The Smallest Act of Kindness
With all the tragedy and suffering in the world, the concept of one person making a difference can get lost in the enormity of it all. From the global economic crisis to natural disasters affecting millions, it’s understandable that we may want to bury our heads in the sand. But the reality is, one person can reduce suffering, provide an education, or simply make his or her own community a better place to li ve.
As with so many things in our lives, our dogs can help to ground us and guide our way in this. Finding a cause to be passionate about is the first step towards making a difference and where better to start than with our animal companions who already hold a cherished place in our lives? Volunteering with an organization that helps dogs or works with dogs to help people can give you the chance to move past mere good intentions and begin to carry out acts of kindness.
Your choices are almost endless: raising puppies for assistance dogs, walking dogs at shelters, taking your own pooch to visit seniors or sick kids, fostering homeless hounds—these are just a few options. Read on and be inspired.
Location: Los Angeles, California
Agency: Los Angeles County Department of Animal Care and Control
Former PTA mom Robin Kahrs needed to find a new passion once her boys grew up and left the nest. She had always advocated for special needs kids (those who couldn’t speak for themselves) so fostering shelter dogs was a natural transition.
“The ones I am drawn to are the underdogs,” she says from her home in Westlake Village in southern California. “I get them to a place of good health so they can be adopted out and have a second chance.”
The animal shelter she volunteers at is fortunate to have a funded program for animal medical care, from orthopedic surgery to dental care. As a result, the shelter has a large foster program, which is fortunate, since surrenders have increased as families lose their homes in hard economic times.
“Primarily the ones I foster have health issues or are puppies way too young for the shelter. My Rottie mix acts as surrogate mom,” says Kahrs. She has nursed back to health a Shih Tzu who had an eye removed, and cared for an emaciated dog that needed to learn how to eat.
“I’ve volunteered with the shelter for ten years and probably have fostered close to 100 dogs; I never counted.” When they need her, if it’s a good fit with her existing dog dynamic, she takes the dogs.
Kahrs says dogs always pay you back when you help them. She remembers one dog pulled from the shelter, emaciated with a bowel disease. To digest food, it needed to be given medication immediately before eating. A family in her neighbourhood adopted it.
Location: New York, New York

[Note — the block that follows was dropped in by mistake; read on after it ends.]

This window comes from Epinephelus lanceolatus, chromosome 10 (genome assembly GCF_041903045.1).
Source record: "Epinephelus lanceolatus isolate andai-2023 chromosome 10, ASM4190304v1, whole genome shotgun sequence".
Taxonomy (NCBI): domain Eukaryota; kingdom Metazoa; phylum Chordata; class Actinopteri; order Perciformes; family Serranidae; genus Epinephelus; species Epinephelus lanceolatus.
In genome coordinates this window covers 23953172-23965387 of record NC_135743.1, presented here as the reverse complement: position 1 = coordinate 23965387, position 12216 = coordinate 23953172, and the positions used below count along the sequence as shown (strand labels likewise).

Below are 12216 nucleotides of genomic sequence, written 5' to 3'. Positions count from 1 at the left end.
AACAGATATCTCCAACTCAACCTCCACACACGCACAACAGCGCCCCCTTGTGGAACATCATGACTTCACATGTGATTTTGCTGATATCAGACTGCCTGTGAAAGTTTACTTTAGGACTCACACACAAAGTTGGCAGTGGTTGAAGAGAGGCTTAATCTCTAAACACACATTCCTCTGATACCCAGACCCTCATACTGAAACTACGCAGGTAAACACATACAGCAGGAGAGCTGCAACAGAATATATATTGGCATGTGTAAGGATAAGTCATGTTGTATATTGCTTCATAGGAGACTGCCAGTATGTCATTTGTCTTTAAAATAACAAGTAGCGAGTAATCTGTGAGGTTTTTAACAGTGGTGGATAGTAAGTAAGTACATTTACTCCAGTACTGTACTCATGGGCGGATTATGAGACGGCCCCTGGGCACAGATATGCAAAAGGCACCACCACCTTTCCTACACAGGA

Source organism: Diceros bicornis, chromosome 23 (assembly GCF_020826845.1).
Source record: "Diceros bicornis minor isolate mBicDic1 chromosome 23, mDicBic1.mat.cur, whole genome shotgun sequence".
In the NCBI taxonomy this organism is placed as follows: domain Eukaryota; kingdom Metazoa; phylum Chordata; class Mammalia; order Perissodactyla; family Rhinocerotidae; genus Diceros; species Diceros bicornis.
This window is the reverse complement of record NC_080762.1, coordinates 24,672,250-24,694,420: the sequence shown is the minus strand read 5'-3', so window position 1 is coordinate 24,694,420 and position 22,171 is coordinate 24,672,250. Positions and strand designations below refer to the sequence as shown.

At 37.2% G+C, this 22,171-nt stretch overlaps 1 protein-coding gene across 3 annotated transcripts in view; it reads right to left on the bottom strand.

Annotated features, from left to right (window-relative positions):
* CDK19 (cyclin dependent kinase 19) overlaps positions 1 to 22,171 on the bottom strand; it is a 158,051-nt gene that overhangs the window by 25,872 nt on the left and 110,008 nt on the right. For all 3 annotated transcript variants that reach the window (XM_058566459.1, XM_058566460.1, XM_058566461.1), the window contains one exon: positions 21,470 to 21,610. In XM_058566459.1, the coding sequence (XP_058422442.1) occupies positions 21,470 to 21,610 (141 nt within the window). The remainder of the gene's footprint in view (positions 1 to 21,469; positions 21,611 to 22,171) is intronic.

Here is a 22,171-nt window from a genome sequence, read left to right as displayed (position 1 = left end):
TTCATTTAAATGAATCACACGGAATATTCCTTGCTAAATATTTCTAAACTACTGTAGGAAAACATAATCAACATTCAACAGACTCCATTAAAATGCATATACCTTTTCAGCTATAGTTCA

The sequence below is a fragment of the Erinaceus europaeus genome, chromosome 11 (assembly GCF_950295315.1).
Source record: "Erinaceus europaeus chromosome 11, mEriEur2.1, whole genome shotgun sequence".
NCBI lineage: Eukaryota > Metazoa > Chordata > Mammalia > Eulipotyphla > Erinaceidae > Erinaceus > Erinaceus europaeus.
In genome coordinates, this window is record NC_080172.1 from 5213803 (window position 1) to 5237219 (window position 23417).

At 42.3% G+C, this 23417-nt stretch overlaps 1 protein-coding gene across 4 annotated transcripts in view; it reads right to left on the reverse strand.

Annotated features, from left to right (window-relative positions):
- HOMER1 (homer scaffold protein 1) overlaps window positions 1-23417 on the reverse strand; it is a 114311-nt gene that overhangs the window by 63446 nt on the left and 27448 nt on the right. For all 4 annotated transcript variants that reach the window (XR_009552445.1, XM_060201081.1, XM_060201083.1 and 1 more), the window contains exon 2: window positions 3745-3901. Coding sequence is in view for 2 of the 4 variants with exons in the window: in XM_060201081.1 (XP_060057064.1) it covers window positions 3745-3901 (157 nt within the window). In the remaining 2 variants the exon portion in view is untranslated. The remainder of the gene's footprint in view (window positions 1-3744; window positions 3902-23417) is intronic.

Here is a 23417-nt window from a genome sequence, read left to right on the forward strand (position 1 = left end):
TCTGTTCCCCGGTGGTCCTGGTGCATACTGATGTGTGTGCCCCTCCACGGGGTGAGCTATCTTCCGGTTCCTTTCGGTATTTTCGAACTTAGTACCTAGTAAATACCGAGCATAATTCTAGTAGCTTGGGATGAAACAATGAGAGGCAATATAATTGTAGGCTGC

Agency: Animal Care and Control of New York City
When Christine Hahn left South Dakota and arrived in New York with the dream of being an actress, she says it was the start of a whole new life. Unfortunately, it was a life without dogs.
“I didn’t have a back yard. I missed that—not having a dog. I would say hi to every dog on the street,” she says. She read an article about an opportunity to attend a training session at Animal Care and Control, the local shelter, but by the time she called, the class was full. Rather than hang up the phone on a willing volunteer, the agency suggested volunteer dog walking as a possibility, and Hahn signed on.
“I go through the kennels and see who really needs to be walked, slip a lead on him, and take him outside. We walk about 15 minutes apiece,” she says. “They sniff the grass and read messages on trees and fire hydrants along the way. It gives a dog a better chance to be adopted. They’re outside, happier, more social. They show better in the kennel,” she says. Every Saturday, she gets up at 3 a.m. to go to the shelter and take a group of dogs to NBC Studios for an adoptable dog segment. She returns the dogs, and then starts her walking, ultimately doing the same trek with three to five dogs. Her favourite adoption story is about a Beagle that she had taken to an adoption event. It was the only dog not to be adopted that day.
“I had spent the whole day with that beautiful Beagle. I was taking her out for a walk before leaving her at the kennel. A family walked in as I was walking through the lobby with the dog and they met him. He was five and not rambunctious,” she said. That family stayed and got to know him and decided to adopt him from the shelter that night. “I was kind of blue. He wasn’t adopted—it wasn’t right! And then we walked right into the right family! They found each other.”